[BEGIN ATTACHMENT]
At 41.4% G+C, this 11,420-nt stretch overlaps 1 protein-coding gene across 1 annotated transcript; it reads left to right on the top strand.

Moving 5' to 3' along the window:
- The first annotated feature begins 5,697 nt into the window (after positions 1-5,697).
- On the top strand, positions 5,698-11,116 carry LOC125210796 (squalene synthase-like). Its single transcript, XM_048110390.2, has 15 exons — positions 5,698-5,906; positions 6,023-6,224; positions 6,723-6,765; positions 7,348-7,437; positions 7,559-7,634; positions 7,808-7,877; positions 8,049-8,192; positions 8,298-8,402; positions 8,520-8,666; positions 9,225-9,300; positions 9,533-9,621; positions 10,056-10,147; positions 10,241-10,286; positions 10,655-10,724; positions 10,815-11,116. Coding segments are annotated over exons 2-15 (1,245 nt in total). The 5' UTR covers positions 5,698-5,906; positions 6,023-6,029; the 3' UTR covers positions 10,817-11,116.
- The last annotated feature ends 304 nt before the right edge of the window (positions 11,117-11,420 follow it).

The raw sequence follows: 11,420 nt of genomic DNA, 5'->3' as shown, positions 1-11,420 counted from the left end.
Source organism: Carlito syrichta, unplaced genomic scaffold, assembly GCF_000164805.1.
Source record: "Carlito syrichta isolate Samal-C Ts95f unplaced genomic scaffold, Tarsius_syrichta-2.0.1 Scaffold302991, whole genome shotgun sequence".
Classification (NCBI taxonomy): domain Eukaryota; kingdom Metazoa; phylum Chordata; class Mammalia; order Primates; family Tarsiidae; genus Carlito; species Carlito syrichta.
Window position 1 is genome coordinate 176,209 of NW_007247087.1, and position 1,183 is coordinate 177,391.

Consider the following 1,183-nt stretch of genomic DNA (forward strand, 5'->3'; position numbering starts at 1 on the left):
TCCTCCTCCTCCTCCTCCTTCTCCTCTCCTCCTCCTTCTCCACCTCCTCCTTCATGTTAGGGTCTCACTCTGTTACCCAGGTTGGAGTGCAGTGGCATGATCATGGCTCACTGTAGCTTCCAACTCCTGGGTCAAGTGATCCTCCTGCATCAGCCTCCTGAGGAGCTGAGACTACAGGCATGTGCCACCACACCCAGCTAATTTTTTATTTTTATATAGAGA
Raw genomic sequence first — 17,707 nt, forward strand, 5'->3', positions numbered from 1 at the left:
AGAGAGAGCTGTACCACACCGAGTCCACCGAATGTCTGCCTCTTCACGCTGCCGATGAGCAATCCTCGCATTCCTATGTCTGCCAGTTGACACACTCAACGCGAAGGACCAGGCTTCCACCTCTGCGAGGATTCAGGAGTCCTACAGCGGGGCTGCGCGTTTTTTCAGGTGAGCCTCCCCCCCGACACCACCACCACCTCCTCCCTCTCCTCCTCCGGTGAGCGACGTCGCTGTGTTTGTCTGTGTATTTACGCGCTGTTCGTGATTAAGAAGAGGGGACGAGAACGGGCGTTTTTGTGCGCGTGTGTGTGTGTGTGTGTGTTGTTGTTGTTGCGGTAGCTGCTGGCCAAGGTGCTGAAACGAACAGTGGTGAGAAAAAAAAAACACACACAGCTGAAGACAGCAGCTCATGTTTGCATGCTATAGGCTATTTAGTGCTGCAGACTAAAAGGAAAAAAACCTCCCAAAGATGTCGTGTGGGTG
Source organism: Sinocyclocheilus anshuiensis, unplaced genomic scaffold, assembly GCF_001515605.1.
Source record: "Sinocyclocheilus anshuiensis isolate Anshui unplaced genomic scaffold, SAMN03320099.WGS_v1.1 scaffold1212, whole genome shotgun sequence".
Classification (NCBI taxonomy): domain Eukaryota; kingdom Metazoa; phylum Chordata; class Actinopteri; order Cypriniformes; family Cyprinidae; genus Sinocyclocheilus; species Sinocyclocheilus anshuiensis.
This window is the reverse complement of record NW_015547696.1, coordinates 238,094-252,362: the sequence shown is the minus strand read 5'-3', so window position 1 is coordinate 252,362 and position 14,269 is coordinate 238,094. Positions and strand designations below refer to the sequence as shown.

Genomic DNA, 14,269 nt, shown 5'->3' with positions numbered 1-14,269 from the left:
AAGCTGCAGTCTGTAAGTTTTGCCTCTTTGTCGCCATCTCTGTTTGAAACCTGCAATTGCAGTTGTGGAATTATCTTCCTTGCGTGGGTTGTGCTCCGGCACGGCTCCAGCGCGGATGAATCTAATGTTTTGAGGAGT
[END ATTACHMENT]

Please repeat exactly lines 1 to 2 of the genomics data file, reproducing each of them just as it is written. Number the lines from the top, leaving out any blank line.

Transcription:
At 41.4% G+C, this 11,420-nt stretch overlaps 1 protein-coding gene across 1 annotated transcript; it reads left to right on the top strand.

Moving 5' to 3' along the window: